Organizations nowadays are not free of the burden of their employees making costly mistakes. Should they fall behind schedule on a particular project or if their current skills are not sufficient enough to compensate for an adjustment that is needed by a client that the company is servicing, then either the company will waste an opportunity or it will suffer a loss because their employees were not well-equipped to handle specific situations. And because of this, mentoring and coaching have become a very strategic manner in which organizations train and manage their employees. In such a setting, the atmosphere is more personal as opposed to a seminar and it is quite helpful as some cases have attested to it.
The goal of mentoring is to be able to encourage an organization's employees to further improve themselves and the skills that they have already mastered. It has been defined by Eric Parsloe as "a process that enables learning and development to occur and thus performance to improve. To be a successful a Coach requires a knowledge and understanding of process as well as the variety of styles, skills and techniques that are appropriate to the context in which the coaching takes place" (Parsloe, 1999) As with all professional matters , it is prudent to be able to know everything first before you act. This is also evident in coaching or mentoring as it constantly seeks to determine what are the different sets of skills and techniques that will benefit the client or the one who is being coached. A good mentor would be able to quickly gain a better understanding of his or her mentee if the person is aptly transparent with regard to his tendencies, capabilities and aspirations. This will greatly help the coach or the mentor assess how a particular employee will react to a specific situation and will therefore provide the guiding person an insight as to how a particular coaching or mentoring process should proceed.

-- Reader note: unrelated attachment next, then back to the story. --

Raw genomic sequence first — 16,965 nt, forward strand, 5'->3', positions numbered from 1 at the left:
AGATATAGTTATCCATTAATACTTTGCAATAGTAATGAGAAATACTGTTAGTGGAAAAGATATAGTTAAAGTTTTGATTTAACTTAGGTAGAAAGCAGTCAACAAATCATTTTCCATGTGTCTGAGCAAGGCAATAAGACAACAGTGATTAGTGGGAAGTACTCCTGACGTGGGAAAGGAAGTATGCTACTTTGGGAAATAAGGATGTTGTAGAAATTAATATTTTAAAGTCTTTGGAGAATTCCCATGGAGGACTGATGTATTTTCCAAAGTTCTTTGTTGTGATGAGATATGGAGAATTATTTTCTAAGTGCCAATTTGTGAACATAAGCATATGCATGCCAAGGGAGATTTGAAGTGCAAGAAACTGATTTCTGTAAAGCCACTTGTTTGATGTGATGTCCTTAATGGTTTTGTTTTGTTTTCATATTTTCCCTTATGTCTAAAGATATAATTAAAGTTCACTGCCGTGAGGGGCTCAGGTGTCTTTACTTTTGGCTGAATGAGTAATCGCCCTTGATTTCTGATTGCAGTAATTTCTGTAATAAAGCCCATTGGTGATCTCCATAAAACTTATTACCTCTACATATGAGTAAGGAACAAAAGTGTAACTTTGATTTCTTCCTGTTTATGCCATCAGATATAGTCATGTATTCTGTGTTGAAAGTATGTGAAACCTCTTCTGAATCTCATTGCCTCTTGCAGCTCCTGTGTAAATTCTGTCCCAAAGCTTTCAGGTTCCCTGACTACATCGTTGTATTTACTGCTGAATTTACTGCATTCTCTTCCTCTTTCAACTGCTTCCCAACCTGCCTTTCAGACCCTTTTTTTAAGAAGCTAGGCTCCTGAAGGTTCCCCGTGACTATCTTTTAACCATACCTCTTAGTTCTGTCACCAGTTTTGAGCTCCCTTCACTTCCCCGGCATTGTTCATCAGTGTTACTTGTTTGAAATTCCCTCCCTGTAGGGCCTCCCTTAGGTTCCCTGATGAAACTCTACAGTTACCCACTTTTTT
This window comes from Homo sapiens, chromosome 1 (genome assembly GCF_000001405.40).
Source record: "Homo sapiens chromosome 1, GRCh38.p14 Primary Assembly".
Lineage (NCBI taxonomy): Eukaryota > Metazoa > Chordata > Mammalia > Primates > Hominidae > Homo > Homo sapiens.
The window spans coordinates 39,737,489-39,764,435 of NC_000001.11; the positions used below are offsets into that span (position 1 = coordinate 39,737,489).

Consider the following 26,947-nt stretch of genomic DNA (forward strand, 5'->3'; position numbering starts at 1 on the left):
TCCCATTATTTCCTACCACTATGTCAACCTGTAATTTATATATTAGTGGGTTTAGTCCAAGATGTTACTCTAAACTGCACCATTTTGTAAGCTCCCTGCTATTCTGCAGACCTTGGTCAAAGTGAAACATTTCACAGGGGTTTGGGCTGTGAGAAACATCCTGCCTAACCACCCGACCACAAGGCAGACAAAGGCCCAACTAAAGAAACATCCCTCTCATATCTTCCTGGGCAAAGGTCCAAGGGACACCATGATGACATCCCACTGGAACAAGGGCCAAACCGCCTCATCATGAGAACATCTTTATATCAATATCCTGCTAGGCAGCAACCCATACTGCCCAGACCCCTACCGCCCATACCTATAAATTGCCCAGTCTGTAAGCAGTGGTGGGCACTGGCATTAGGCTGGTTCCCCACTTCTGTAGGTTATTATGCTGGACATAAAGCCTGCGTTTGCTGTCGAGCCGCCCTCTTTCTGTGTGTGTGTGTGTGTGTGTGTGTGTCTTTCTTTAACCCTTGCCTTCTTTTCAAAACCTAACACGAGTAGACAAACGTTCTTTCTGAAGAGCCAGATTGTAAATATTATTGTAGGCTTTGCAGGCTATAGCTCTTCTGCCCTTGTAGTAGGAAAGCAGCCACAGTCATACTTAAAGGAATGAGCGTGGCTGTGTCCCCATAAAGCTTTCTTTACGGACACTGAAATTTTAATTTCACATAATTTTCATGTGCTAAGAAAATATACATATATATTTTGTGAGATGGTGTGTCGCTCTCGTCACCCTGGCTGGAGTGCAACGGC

Several reasons are evident as to why coaching...
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